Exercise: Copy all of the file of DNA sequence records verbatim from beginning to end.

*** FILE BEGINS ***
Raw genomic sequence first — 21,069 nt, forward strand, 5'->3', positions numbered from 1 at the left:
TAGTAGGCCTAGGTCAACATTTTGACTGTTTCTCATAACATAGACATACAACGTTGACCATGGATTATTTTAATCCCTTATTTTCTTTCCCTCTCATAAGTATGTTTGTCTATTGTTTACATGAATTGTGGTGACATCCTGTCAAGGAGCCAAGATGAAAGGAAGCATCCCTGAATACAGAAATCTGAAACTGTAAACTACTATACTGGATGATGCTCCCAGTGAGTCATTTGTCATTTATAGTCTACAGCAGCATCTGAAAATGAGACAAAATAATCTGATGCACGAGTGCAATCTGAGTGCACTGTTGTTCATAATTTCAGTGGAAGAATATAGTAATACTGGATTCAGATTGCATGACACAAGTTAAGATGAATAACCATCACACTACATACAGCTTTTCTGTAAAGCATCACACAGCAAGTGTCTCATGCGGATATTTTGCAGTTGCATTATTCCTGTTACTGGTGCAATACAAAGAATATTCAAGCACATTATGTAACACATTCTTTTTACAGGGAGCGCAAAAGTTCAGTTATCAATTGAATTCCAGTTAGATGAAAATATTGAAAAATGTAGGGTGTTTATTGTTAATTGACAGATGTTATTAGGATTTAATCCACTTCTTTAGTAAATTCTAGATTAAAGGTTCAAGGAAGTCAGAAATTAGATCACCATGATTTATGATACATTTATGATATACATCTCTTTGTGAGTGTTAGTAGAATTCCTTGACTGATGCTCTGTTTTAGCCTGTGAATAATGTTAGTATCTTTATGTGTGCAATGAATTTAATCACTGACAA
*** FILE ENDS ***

Raw genomic sequence first — 21,069 nt, forward strand, 5'->3', positions numbered from 1 at the left:
TAGTAGGCCTAGGTCAACATTTTGACTGTTTCTCATAACATAGACATACAACGTTGACCATGGATTATTTTAATCCCTTATTTTCTTTCCCTCTCATAAGTATGTTTGTCTATTGTTTACATGAATTGTGGTGACATCCTGTCAAGGAGCCAAGATGAAAGGAAGCATCCCTGAATACAGAAATCTGAAACTGTAAACTACTATACTGGATGATGCTCCCAGTGAGTCATTTGTCATTTATAGTCTACAGCAGCATCTGAAAATGAGACAAAATAATCTGATGCACGAGTGCAATCTGAGTGCACTGTTGTTCATAATTTCAGTGGAAGAATATAGTAATACTGGATTCAGATTGCATGACACAAGTTAAGATGAATAACCATCACACTACATACAGCTTTTCTGTAAAGCATCACACAGCAAGTGTCTCATGCGGATATTTTGCAGTTGCATTATTCCTGTTACTGGTGCAATACAAAGAATATTCAAGCACATTATGTAACACATTCTTTTTACAGGGAGCGCAAAAGTTCAGTTATCAATTGAATTCCAGTTAGATGAAAATATTGAAAAATGTAGGGTGTTTATTGTTAATTGACAGATGTTATTAGGATTTAATCCACTTCTTTAGTAAATTCTAGATTAAAGGTTCAAGGAAGTCAGAAATTAGATCACCATGATTTATGATACATTTATGATATACATCTCTTTGTGAGTGTTAGTAGAATTCCTTGACTGATGCTCTGTTTTAGCCTGTGAATAATGTTAGTATCTTTATGTGTGCAATGAATTTAATCACTGACAA